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Module for Approximate File Comparison

by neversaint (Deacon)
on Sep 24, 2007 at 06:31 UTC ( #640673=perlquestion: print w/replies, xml ) Need Help??
neversaint has asked for the wisdom of the Perl Monks concerning the following question:

Dear Masters,

Is there any CPAN module similar to File::Compare, but only this time we would also compare based on approximate matching. Meaning we want to check how similare are the two files (in percentage etc).

neversaint and everlastingly indebted.......

Replies are listed 'Best First'.
Re: Module for Approximate File Comparison
by atcroft (Abbot) on Sep 24, 2007 at 08:32 UTC

    The complex part would seem to be how to compute a meaningful "percentage".

    For instance, I have 2 files of 39 lines each, that differ due to formatting. Just looking at line comparisons (using eq), 27 of the 39 lines match (69.23%). Using Algorithm::Diff, though, there are 4 "hunks" of changes reported by the diff() function, but those 4 "hunks" consisted of 17 changes (8 additions, 9 subtractions).


Re: Module for Approximate File Comparison
by blokhead (Monsignor) on Sep 24, 2007 at 13:19 UTC
    A pretty neat and simple method is one outlined by Zaxo in Re: similar texts !?. Basically, you measure how much it helps a compression algorithm to concatenate the two files together, compared to when you compress them independently.

    If you think of a compression algorithm as a mild approximation to Shannon entropy, then this approach is essentially computing the corresponding approximation of mutual information (normalized to the range 0.5 - 1), which is the intuitive concept you seem to be looking for.


      You mean something like:

      The code above uses IO::Compress::Gzip, and takes the two files as arguments on the command line. The ratio in this case is computed by saying that 100% would be if the content of the two files compressed to be the same size as one of them, 0% as compressing to the sum of the sizes of the two files.

      (By the way, for the example files from my earlier post, this gave a result of 90.61%, which is a fair approximation.)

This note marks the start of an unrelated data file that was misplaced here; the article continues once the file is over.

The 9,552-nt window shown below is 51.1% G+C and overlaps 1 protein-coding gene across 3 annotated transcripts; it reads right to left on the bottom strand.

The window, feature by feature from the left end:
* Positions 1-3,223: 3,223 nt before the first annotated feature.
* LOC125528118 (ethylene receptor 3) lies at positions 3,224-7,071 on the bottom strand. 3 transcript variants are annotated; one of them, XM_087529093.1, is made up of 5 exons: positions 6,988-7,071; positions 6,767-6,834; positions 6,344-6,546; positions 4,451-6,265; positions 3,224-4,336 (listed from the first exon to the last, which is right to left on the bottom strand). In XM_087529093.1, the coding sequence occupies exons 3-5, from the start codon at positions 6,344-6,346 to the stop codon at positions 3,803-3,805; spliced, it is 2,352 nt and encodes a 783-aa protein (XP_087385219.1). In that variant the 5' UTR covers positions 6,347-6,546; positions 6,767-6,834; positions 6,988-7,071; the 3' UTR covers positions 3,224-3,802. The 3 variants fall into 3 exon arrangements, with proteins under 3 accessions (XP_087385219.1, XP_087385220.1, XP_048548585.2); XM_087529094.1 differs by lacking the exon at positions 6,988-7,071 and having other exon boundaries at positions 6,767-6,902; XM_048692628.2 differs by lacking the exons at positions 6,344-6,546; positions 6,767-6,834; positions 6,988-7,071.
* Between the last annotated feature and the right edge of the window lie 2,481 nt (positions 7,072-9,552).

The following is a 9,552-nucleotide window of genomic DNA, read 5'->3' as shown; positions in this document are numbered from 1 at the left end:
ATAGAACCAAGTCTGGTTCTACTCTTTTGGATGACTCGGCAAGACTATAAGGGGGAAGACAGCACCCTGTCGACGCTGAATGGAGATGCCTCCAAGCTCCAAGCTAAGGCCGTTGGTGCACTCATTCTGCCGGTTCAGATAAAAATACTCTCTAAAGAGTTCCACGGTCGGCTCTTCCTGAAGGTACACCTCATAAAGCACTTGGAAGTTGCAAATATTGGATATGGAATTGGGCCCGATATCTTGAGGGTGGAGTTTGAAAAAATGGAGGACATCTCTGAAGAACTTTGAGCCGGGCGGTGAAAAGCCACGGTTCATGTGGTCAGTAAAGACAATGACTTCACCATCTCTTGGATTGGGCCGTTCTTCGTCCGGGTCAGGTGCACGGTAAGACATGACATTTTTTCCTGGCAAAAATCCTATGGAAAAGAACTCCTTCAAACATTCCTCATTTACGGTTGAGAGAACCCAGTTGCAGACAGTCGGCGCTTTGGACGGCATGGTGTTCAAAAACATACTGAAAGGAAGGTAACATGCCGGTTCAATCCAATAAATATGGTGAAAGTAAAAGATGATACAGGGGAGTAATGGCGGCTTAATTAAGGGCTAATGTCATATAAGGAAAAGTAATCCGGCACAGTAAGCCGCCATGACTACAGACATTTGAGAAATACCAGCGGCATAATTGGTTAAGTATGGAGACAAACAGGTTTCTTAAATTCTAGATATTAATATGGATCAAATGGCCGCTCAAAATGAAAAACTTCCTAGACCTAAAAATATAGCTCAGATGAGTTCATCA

Update: 2007-09-24
      Added comments to code; had reversed description of ratio.

        If I recall correctly, zlib (and so, gzip) operate over a data window of 64Kb or less, so your method would not work if the files are bigger than that.
Re: Module for Approximate File Comparison
by stark (Pilgrim) on Sep 24, 2007 at 09:13 UTC

    Maybe you can use String::Approx for this task. Depending on the types of files you want to compare it should be possible to build a small tool based on this module.

    If you are only interested to count the lines that differ, you can use standard diff.

Re: Module for Approximate File Comparison
by CountZero (Bishop) on Sep 24, 2007 at 20:19 UTC
    how similar are the two files

    For whatever definition of "similar".

    Does changing the formatting or the character-encoding of the file, make your file less similar? By adding or deleting the word "not" in a sentence, the file only becomes a little less "similar" but its meaning changes drastically.

    I think that without a very clear definition of "similarity" your percentage will be meaningless.


    A program should be light and agile, its subroutines connected like a string of pearls. The spirit and intent of the program should be retained throughout. There should be neither too little or too much, neither needless loops nor useless variables, neither lack of structure nor overwhelming rigidity." - The Tao of Programming, 4.1 - Geoffrey James

Re: Module for Approximate File Comparison
by Anonymous Monk on Sep 24, 2007 at 07:57 UTC
Re: Module for Approximate File Comparison
by sago (Scribe) on Sep 24, 2007 at 10:14 UTC

    Try this program

    # `Diff' program in Perl
    # Copyright 1998 M-J. Dominus. (
    # This program is free software; you can redistribute it and/or modify it
    # under the same terms as Perl itself.

    use Algorithm::Diff qw(diff);

    #bag("Usage: $0 oldfile newfile") unless @ARGV == 2;

    chdir("C:/Documents and Settings/San_raj/Desktop");
    $file1="C:/Documents and Settings/San_raj/Desktop/file1.txt";
    $file2="C:/Documents and Settings/San_raj/Desktop/file2.txt";

    #my ($file1, $file2) = @ARGV;

    # -f $file1 or bag("$file1: not a regular file");
    # -f $file2 or bag("$file2: not a regular file");

    -T $file1 or bag("$file1: binary");
    -T $file2 or bag("$file2: binary");

    open (F1, $file1) or bag("Couldn't open $file1: $!");
    open (F2, $file2) or bag("Couldn't open $file2: $!");
    chomp(@f1 = <F1>);
    close F1;
    chomp(@f2 = <F2>);
    close F2;

    $diffs = diff(\@f1, \@f2);
    exit 0 unless @$diffs;

    foreach $chunk (@$diffs) {

    foreach $line (@$chunk) {
    my ($sign, $lineno, $text) = @$line;
    printf "%4d$sign %s\n", $lineno+1, $text;
    print "--------\n";
    exit 1;

    sub bag {
    my $msg = shift;
    $msg .= "\n";
    warn $msg;
    exit 2;

      Why do you comment out the lines involving @ARGV, which allow MJD's script to be usable by anyone anywhere, and then add lines that make the script only work on two particular files found on a particular machine?

      Why did you not use <code> tags, as per Writeup Formatting Tips, so others could download it more easily?

      (I was also going to ask why didn't you just post a link to the site where the script was originally posted, but at the moment, my browser is telling me it can't find -- weird.)

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